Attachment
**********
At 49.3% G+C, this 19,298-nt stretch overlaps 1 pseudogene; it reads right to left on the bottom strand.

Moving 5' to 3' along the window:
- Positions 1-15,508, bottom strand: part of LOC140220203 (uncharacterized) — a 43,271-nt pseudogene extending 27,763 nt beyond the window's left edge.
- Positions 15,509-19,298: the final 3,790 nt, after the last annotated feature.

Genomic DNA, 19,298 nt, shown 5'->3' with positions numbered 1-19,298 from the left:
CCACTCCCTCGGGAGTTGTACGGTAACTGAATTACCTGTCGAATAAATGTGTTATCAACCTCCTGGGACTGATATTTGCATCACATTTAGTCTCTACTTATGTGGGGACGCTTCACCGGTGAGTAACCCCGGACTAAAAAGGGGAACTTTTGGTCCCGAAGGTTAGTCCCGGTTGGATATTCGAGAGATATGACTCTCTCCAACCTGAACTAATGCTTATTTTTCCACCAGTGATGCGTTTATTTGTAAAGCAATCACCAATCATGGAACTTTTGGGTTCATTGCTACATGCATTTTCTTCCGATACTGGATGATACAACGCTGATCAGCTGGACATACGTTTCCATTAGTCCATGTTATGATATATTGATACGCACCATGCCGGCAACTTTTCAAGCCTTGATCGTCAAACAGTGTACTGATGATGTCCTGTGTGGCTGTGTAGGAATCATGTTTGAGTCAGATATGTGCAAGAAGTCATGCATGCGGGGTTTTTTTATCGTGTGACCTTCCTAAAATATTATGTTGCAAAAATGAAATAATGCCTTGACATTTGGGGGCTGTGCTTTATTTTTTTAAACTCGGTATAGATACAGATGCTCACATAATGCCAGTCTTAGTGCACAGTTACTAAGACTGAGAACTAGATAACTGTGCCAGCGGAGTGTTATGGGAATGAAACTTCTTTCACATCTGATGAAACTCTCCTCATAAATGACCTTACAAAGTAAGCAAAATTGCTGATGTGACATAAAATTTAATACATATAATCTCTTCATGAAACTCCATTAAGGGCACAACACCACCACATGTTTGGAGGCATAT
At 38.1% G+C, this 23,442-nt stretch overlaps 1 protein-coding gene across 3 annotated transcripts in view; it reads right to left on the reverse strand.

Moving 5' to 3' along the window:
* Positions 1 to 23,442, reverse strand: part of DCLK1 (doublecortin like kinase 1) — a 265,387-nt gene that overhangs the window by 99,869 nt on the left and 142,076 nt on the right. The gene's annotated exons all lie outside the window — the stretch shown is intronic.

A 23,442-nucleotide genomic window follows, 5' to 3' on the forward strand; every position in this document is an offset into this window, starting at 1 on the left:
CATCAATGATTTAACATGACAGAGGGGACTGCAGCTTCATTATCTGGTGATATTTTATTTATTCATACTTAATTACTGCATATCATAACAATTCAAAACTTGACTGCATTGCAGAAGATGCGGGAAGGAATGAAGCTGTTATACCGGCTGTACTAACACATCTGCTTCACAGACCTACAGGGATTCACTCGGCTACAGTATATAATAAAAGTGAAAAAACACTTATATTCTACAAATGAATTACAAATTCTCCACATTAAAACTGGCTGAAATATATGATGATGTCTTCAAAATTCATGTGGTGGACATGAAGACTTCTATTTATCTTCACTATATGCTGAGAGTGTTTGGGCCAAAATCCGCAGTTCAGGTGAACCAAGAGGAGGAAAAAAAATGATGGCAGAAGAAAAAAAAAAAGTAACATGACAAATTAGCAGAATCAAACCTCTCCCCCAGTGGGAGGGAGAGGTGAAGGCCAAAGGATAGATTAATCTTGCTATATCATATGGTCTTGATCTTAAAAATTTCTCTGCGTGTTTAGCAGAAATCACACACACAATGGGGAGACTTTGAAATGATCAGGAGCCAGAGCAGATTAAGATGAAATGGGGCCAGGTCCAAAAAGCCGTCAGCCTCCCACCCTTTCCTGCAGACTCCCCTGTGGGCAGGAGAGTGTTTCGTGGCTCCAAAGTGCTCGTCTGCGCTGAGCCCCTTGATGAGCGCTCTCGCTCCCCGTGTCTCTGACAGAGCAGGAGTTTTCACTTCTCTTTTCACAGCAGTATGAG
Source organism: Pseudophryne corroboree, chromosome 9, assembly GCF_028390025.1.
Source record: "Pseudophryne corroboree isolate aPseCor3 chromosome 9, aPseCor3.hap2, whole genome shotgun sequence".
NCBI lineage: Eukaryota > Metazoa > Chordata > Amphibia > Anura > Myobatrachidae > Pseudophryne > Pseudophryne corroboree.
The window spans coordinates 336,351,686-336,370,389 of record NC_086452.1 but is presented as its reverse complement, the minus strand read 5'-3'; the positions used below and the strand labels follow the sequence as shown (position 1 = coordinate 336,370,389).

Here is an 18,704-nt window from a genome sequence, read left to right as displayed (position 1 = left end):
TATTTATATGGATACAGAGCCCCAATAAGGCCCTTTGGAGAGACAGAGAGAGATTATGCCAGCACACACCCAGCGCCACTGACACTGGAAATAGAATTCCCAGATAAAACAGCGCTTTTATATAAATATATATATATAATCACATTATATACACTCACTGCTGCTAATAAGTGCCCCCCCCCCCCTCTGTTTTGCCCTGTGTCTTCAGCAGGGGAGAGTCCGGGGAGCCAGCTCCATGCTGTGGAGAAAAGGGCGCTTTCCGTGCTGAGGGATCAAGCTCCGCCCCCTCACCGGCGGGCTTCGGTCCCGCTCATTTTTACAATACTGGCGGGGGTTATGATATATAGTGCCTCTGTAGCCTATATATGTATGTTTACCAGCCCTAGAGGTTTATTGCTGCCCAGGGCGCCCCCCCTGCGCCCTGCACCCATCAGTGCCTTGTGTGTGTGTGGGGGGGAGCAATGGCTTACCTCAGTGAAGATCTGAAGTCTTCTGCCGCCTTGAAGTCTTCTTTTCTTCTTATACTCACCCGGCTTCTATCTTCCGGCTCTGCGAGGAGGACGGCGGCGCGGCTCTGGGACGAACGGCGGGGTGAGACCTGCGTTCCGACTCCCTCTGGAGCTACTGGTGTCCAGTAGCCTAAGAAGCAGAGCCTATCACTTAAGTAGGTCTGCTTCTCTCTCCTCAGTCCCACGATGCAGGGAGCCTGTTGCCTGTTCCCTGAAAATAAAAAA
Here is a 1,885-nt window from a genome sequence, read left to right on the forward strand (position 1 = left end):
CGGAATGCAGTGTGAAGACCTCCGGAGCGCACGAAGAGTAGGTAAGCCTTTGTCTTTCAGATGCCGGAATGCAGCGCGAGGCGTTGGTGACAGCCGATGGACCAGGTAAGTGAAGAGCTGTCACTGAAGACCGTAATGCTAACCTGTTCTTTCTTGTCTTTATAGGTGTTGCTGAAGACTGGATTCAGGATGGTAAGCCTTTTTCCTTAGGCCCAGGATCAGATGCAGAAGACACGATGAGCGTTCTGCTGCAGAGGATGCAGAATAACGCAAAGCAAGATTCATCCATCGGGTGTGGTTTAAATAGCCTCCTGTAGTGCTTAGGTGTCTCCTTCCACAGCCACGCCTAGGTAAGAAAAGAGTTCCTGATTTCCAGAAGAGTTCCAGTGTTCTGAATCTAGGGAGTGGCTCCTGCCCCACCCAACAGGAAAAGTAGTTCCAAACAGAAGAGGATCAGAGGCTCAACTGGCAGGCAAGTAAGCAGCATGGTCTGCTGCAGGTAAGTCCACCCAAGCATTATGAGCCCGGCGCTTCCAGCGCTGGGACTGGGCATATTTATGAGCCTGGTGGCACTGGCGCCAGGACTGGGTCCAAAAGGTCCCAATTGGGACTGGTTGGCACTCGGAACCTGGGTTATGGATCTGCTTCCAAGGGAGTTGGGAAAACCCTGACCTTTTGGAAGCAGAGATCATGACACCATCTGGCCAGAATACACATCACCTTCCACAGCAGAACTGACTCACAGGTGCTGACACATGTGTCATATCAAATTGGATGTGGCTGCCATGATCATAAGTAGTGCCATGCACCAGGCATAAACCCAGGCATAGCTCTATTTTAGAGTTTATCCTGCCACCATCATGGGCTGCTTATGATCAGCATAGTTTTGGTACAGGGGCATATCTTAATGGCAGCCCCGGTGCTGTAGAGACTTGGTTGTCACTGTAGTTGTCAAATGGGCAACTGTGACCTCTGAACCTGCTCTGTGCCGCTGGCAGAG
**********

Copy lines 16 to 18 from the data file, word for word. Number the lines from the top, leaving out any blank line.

Here is an 18,704-nt window from a genome sequence, read left to right as displayed (position 1 = left end):
TATTTATATGGATACAGAGCCCCAATAAGGCCCTTTGGAGAGACAGAGAGAGATTATGCCAGCACACACCCAGCGCCACTGACACTGGAAATAGAATTCCCAGATAAAACAGCGCTTTTATATAAATATATATATATAATCACATTATATACACTCACTGCTGCTAATAAGTGCCCCCCCCCCCCTCTGTTTTGCCCTGTGTCTTCAGCAGGGGAGAGTCCGGGGAGCCAGCTCCATGCTGTGGAGAAAAGGGCGCTTTCCGTGCTGAGGGATCAAGCTCCGCCCCCTCACCGGCGGGCTTCGGTCCCGCTCATTTTTACAATACTGGCGGGGGTTATGATATATAGTGCCTCTGTAGCCTATATATGTATGTTTACCAGCCCTAGAGGTTTATTGCTGCCCAGGGCGCCCCCCCTGCGCCCTGCACCCATCAGTGCCTTGTGTGTGTGTGGGGGGGAGCAATGGCTTACCTCAGTGAAGATCTGAAGTCTTCTGCCGCCTTGAAGTCTTCTTTTCTTCTTATACTCACCCGGCTTCTATCTTCCGGCTCTGCGAGGAGGACGGCGGCGCGGCTCTGGGACGAACGGCGGGGTGAGACCTGCGTTCCGACTCCCTCTGGAGCTACTGGTGTCCAGTAGCCTAAGAAGCAGAGCCTATCACTTAAGTAGGTCTGCTTCTCTCTCCTCAGTCCCACGATGCAGGGAGCCTGTTGCCTGTTCCCTGAAAATAAAAAA
Here is a 1,885-nt window from a genome sequence, read left to right on the forward strand (position 1 = left end):